A coroner in Britain recently became the first to acknowledge a hard but obvious truth — air pollution is deadly.

The official ruled that the 2013 fatal asthma attack of a 9-year-old girl was made possible by the nitrogen dioxide and fine particulate matter she was exposed to over time, mostly from the emissions of vehicles passing by her home near a major road in southeast London.

In Britain, the first-of-its-kind ruling could pave the way for lawsuits by those harmed by pollution. Here in the United States, it should at the very least raise awareness of a problem that is, to our peril, often underestimated.

Fine-particle air pollution, or soot, is largely the result of industrial operations, power plant emissions, smokestacks and vehicle exhaust. It is so small it can enter the lungs and the bloodstream, and it has been linked to heart and respiratory disease, stroke, lung cancer, even dementia and Alzheimer’s disease. It has also been shown to have an impact on learning in children, even causing developmental delays.

Most recently, research has found an association between exposure to air pollution and mortality from COVID-19.

In the United States, air quality improved steadily for years, with pollution reaching a two-decade low in 2016.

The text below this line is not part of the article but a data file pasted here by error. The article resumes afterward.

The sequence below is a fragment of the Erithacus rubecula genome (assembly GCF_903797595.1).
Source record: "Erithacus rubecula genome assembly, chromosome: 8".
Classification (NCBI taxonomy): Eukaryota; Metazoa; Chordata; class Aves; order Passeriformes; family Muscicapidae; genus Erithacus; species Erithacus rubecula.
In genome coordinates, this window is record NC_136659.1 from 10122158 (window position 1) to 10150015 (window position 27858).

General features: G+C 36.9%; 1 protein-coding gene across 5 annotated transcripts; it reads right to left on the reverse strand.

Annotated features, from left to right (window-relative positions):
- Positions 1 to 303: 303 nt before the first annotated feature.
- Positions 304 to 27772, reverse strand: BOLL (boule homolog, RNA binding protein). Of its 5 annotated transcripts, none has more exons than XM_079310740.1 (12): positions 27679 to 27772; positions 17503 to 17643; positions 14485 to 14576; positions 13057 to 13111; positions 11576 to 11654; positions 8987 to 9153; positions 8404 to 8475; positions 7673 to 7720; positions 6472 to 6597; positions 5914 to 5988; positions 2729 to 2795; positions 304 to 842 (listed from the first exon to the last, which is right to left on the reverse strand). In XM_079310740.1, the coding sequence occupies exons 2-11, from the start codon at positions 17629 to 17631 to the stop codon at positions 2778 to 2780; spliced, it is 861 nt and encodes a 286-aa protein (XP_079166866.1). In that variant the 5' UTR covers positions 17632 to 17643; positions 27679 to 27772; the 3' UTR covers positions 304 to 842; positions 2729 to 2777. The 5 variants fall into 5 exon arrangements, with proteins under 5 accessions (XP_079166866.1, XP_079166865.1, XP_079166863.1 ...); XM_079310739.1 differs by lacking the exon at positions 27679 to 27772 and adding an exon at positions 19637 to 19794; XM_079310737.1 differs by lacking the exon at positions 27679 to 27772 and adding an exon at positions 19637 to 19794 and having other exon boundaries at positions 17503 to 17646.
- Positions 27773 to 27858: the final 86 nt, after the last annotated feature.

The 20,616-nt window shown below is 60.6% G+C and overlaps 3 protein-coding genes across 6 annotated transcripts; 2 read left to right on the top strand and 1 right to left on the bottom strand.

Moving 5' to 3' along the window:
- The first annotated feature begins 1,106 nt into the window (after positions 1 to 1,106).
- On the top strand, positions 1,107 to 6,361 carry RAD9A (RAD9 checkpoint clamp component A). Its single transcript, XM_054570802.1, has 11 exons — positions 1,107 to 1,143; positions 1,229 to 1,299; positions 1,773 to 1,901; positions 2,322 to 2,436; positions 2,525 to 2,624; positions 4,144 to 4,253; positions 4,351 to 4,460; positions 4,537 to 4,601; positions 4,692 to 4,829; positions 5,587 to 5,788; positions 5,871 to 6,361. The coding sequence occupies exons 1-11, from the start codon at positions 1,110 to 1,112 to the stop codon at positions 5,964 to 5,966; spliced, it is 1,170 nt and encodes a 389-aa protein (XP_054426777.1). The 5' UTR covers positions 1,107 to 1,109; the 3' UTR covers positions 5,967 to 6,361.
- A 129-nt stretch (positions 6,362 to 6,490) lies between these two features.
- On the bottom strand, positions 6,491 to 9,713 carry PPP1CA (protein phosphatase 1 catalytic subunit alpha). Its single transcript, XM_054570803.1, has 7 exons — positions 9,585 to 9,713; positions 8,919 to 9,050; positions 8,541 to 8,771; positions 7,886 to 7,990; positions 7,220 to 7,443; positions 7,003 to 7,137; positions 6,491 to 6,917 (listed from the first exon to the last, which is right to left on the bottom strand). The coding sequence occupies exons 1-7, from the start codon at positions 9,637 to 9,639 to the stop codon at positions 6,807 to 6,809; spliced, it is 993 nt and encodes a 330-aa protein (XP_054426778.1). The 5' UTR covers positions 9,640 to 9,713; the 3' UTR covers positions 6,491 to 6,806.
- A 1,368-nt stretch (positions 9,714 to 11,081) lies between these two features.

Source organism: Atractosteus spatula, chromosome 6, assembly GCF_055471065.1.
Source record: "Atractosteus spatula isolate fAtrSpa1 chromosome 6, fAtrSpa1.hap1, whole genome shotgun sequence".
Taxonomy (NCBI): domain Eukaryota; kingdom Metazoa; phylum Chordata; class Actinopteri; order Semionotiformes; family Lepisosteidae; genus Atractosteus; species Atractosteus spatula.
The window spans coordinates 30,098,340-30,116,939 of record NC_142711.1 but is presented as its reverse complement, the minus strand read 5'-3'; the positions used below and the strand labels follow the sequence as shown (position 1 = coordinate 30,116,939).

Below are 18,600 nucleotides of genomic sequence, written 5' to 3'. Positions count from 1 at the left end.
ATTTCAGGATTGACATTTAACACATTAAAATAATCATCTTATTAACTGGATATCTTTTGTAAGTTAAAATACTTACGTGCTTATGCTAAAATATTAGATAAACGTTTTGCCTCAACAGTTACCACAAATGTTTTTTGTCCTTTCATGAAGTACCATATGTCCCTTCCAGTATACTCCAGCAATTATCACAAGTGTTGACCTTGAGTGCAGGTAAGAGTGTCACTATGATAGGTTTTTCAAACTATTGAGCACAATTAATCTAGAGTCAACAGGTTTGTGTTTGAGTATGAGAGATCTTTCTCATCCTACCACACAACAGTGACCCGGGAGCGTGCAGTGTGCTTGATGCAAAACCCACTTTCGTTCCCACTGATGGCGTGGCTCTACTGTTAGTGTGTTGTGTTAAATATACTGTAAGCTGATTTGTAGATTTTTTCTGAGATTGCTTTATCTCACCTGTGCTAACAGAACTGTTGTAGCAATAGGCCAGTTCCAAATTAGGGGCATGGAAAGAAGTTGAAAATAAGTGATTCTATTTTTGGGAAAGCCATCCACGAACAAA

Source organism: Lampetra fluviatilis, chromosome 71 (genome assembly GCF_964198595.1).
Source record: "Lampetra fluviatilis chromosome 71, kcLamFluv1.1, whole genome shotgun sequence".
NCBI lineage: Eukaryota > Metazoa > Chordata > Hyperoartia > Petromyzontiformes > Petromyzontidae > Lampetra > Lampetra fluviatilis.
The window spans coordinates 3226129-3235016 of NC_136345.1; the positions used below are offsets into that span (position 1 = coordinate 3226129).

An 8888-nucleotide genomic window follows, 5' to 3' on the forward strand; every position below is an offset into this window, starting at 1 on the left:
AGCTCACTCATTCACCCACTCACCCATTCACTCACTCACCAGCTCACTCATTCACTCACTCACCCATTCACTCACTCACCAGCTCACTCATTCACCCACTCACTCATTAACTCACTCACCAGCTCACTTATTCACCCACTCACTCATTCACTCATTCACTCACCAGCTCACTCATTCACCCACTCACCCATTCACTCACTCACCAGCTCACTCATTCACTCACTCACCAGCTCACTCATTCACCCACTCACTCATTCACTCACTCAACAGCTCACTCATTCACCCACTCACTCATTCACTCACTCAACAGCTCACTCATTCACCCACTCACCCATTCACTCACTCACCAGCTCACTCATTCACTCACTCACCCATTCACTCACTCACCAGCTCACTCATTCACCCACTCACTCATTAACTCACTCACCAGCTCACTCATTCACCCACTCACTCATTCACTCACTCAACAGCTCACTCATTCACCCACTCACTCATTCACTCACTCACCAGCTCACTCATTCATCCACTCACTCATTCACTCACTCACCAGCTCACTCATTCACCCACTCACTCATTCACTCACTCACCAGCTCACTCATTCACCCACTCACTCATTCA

However, air pollution worsened in 2017 and 2018, leading to thousands of additional deaths. Though still better than decades ago, air pollution is estimated to contribute to 70,000 deaths a year, more than fatal shootings and car accidents combined.

We are not immune here. Because of its high rate of asthma and other respiratory ailments, Maine has a lot of residents who are vulnerable to worsening air quality.

Experts say the rise in pollution can be attributed to lax enforcement of the Clean Air Act, something that started under the Obama administration and became more lax under President Trump.

Just this month, the Trump administration rejected tougher standards on air pollution, even though its own scientists had called for them and noted they would save thousands of lives.

Most of the lives affected by pollution are those who create the least of it: poor and minority Americans, who also often have other health issues, and whose homes are most often near major polluters such as highways, industrial sites and power plants.

That makes pollution not only an environmental issue, but a matter of justice as well. We shouldn’t allow harmful levels of particulate into the air, and we certainly shouldn’t force the most vulnerable Americans to bear its harmful effects.

Air pollution is deadly. The coroner in Britain recognized that fact, and the rest of us should too.

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